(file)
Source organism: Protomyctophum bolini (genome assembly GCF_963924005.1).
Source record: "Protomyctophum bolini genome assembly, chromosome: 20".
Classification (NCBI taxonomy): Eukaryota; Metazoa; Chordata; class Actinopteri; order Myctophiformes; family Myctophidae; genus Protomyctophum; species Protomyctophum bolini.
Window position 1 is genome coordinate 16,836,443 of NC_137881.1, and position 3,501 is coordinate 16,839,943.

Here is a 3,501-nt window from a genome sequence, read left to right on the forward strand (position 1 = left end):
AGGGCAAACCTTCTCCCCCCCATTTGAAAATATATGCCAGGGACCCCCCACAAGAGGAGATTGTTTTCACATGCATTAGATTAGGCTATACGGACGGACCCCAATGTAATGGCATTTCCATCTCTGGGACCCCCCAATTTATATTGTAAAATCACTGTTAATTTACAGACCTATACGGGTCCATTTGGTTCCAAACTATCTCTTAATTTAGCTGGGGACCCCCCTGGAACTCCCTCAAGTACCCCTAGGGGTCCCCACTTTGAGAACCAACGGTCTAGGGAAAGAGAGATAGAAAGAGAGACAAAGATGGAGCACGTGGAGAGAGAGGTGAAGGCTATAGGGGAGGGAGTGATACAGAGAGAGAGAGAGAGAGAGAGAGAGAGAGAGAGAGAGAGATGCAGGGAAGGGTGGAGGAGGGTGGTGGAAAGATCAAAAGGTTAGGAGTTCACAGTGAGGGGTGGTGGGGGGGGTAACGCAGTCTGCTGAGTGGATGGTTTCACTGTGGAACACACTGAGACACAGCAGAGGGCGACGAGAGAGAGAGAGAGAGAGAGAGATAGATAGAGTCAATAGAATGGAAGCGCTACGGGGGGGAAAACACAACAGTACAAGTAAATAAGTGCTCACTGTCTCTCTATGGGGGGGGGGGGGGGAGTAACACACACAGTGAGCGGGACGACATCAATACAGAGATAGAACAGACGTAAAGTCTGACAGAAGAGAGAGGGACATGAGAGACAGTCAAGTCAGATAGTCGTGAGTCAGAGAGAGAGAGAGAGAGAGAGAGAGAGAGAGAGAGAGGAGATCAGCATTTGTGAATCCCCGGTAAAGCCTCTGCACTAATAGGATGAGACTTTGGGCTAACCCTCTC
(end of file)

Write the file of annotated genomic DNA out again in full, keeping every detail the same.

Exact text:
Source organism: Protomyctophum bolini (genome assembly GCF_963924005.1).
Source record: "Protomyctophum bolini genome assembly, chromosome: 20".
Classification (NCBI taxonomy): Eukaryota; Metazoa; Chordata; class Actinopteri; order Myctophiformes; family Myctophidae; genus Protomyctophum; species Protomyctophum bolini.
Window position 1 is genome coordinate 16,836,443 of NC_137881.1, and position 3,501 is coordinate 16,839,943.

Here is a 3,501-nt window from a genome sequence, read left to right on the forward strand (position 1 = left end):
AGGGCAAACCTTCTCCCCCCCATTTGAAAATATATGCCAGGGACCCCCCACAAGAGGAGATTGTTTTCACATGCATTAGATTAGGCTATACGGACGGACCCCAATGTAATGGCATTTCCATCTCTGGGACCCCCCAATTTATATTGTAAAATCACTGTTAATTTACAGACCTATACGGGTCCATTTGGTTCCAAACTATCTCTTAATTTAGCTGGGGACCCCCCTGGAACTCCCTCAAGTACCCCTAGGGGTCCCCACTTTGAGAACCAACGGTCTAGGGAAAGAGAGATAGAAAGAGAGACAAAGATGGAGCACGTGGAGAGAGAGGTGAAGGCTATAGGGGAGGGAGTGATACAGAGAGAGAGAGAGAGAGAGAGAGAGAGAGAGAGAGAGAGATGCAGGGAAGGGTGGAGGAGGGTGGTGGAAAGATCAAAAGGTTAGGAGTTCACAGTGAGGGGTGGTGGGGGGGGTAACGCAGTCTGCTGAGTGGATGGTTTCACTGTGGAACACACTGAGACACAGCAGAGGGCGACGAGAGAGAGAGAGAGAGAGAGAGATAGATAGAGTCAATAGAATGGAAGCGCTACGGGGGGGAAAACACAACAGTACAAGTAAATAAGTGCTCACTGTCTCTCTATGGGGGGGGGGGGGGGAGTAACACACACAGTGAGCGGGACGACATCAATACAGAGATAGAACAGACGTAAAGTCTGACAGAAGAGAGAGGGACATGAGAGACAGTCAAGTCAGATAGTCGTGAGTCAGAGAGAGAGAGAGAGAGAGAGAGAGAGAGAGAGAGAGGAGATCAGCATTTGTGAATCCCCGGTAAAGCCTCTGCACTAATAGGATGAGACTTTGGGCTAACCCTCTC